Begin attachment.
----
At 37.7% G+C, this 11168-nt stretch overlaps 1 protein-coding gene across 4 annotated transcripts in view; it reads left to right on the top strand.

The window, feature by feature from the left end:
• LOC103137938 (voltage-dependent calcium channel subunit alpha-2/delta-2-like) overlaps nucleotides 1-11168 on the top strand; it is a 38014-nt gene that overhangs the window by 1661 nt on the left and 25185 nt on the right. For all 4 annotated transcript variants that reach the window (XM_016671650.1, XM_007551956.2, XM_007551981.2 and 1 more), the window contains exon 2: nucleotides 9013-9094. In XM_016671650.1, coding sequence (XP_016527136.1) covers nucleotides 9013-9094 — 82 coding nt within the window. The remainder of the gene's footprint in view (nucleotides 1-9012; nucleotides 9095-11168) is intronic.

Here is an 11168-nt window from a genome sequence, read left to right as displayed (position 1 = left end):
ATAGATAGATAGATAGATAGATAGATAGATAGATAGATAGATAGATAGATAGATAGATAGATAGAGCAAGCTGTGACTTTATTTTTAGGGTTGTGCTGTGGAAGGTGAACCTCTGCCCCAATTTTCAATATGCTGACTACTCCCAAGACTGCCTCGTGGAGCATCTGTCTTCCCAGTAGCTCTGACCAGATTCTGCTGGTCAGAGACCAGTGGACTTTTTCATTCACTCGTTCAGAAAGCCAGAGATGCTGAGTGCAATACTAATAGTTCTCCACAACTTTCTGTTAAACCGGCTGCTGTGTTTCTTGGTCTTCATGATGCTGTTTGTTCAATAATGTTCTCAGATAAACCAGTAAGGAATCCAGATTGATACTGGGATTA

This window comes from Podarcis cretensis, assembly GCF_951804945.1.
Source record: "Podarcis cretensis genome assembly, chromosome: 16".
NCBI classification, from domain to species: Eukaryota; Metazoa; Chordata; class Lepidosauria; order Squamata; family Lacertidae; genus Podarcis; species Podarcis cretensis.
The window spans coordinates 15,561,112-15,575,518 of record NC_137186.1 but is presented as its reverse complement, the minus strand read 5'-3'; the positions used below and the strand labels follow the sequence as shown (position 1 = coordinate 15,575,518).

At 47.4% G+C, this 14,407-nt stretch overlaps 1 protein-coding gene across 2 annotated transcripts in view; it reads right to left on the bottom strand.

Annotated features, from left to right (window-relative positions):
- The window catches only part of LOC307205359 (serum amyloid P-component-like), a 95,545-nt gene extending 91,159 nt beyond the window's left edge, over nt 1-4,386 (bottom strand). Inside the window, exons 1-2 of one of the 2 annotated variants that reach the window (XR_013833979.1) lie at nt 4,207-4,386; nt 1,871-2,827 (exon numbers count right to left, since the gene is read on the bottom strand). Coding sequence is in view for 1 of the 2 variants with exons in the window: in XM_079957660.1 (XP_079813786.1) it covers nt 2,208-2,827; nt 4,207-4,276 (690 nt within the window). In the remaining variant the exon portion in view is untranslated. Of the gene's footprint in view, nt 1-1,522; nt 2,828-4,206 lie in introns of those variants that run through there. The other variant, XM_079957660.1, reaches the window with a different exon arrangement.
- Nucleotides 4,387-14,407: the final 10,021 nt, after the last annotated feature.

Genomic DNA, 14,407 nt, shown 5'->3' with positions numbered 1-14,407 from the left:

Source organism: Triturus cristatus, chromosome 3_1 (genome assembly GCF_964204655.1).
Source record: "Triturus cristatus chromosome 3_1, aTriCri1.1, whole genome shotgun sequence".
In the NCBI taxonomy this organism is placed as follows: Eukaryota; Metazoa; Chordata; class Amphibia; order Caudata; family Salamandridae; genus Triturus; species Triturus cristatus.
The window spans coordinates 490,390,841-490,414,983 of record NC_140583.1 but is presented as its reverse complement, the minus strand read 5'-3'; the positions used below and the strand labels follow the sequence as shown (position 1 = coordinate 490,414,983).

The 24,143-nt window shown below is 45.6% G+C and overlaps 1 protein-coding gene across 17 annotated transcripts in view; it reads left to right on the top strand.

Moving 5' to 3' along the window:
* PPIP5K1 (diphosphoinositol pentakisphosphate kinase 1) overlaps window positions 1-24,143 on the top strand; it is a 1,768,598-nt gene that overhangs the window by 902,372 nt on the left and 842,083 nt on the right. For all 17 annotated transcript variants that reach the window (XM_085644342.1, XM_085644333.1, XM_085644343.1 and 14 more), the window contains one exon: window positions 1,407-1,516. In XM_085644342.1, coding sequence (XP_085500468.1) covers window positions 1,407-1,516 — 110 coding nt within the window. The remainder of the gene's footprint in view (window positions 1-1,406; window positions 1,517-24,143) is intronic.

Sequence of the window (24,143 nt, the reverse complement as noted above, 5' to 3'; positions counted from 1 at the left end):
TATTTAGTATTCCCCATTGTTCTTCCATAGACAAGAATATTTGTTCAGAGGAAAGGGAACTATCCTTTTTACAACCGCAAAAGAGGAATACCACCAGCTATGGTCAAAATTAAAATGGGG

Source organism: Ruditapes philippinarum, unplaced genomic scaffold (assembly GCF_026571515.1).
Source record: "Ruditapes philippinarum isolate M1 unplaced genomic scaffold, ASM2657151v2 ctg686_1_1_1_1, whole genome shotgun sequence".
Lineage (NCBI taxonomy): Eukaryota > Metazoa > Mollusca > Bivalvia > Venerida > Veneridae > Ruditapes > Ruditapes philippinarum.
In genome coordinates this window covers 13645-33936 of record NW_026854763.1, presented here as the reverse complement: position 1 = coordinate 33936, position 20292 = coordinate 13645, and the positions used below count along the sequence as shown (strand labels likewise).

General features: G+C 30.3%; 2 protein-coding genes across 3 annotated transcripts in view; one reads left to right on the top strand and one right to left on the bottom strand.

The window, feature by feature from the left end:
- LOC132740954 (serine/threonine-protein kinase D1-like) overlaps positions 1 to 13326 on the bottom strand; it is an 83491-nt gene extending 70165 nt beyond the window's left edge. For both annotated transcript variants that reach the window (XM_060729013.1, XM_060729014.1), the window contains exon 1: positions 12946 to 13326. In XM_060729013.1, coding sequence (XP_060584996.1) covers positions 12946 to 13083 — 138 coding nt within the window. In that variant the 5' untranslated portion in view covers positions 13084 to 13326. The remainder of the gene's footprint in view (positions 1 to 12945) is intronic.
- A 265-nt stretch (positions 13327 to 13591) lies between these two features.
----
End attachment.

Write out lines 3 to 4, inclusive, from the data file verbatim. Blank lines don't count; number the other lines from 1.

• LOC103137938 (voltage-dependent calcium channel subunit alpha-2/delta-2-like) overlaps nucleotides 1-11168 on the top strand; it is a 38014-nt gene that overhangs the window by 1661 nt on the left and 25185 nt on the right. For all 4 annotated transcript variants that reach the window (XM_016671650.1, XM_007551956.2, XM_007551981.2 and 1 more), the window contains exon 2: nucleotides 9013-9094. In XM_016671650.1, coding sequence (XP_016527136.1) covers nucleotides 9013-9094 — 82 coding nt within the window. The remainder of the gene's footprint in view (nucleotides 1-9012; nucleotides 9095-11168) is intronic.

Here is an 11168-nt window from a genome sequence, read left to right as displayed (position 1 = left end):